On the 5th November 2018 updated Standing Advise was issued by the Government on ancient woodland, ancient trees and veteran trees.
Standing advice is pre-written advice that:
- explains what applicants need to do to meet legislative and planning policy; and
- details what Local Planning Authorities (LPAs) should consider for developments affecting ancient woodland, ancient trees and veteran trees.
It is a material consideration which an LPA must consider when determining a relevant planning application. Standing advice replaces the need for each agency, in this case Forestry Commission and Natural England, to give an individual response to planning consultations.
The standing advice provides details on the following:
- What constitutes ancient woodland, an ancient tree and a veteran tree.
- What should be considered with regards to those entities when planning decisions are being made.
- Advice on when planning permission should be rejected and what would be required if there was an exceptional case.
- How impacts should be assessed, with the standing advice providing links to inventories that can be used to check for the presence of ancient woodland, ancient trees and veteran trees.
- How ancient woodlands under 2ha in size may not be shown on these inventories. The standing advice applies to all ancient woodland and not just those areas shown on the inventories.
- The types of potential impacts that can occur, both direct and indirect.
- The importance of providing suitable and sufficient evidence to make a decision, including any necessary ecology and BS5837 tree surveys and, where required, proposed mitigation and compensation measures.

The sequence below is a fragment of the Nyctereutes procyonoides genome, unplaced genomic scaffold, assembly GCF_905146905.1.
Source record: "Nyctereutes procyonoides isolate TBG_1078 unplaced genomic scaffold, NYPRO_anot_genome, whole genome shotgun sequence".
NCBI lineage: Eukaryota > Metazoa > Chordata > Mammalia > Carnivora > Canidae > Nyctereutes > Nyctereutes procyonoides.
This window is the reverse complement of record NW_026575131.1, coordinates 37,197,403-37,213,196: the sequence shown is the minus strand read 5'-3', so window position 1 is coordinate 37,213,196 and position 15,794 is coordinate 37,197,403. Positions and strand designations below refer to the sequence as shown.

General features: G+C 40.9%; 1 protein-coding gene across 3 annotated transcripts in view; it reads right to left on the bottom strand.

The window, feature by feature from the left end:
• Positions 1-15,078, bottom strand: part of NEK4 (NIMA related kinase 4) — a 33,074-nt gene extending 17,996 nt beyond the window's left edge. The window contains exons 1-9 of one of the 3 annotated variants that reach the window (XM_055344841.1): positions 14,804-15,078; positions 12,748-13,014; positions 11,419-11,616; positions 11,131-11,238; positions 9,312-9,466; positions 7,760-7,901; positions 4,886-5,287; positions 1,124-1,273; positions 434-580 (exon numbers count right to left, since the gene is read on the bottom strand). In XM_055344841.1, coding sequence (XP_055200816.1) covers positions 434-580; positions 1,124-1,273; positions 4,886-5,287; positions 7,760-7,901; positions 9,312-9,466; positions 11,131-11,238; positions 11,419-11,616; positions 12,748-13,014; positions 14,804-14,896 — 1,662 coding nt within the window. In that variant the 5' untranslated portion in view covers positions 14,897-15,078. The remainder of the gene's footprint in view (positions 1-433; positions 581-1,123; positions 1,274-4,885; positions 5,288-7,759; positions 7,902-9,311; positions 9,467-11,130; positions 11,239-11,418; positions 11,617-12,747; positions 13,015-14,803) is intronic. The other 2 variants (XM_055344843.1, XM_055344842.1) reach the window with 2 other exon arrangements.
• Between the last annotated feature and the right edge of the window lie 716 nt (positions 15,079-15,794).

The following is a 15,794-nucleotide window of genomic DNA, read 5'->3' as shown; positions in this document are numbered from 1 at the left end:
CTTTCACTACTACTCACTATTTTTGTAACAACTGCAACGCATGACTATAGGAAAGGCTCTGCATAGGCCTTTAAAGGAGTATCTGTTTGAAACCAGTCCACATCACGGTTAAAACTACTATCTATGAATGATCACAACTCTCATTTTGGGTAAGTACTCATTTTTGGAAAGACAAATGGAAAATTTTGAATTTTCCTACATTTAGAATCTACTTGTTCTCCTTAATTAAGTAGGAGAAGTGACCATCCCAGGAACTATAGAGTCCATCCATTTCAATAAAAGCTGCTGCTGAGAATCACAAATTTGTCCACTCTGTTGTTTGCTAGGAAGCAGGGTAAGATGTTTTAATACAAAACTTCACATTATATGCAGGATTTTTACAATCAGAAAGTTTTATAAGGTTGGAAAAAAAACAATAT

- The importance of avoiding impacts, mitigating impacts that can’t be avoided and compensating for any loss or damage.
- That the compensation route is the absolute last resort. The standing advice highlights that ancient woodland, ancient trees and veteran trees are irreplaceable. Any compensation should not be considered as part of the LPAs assessment of the merits of the proposals.
- How through development proposals, areas of ancient woodland in poor condition can be improved with good management and enhancement.
- Mitigation measures that can be included with development proposals including screening barriers, noise and/or light reduction, including ancient and veteran trees within open space provision and buffers amongst others.
- Potential compensation measures that can be implemented as a last resort including planting new native woodland, restoring or managing other ancient woodland including plantation, the creation of green bridges amongst others.
- When you should contact Natural England and/or the Forestry Commission.
To read the full standing advice please click here.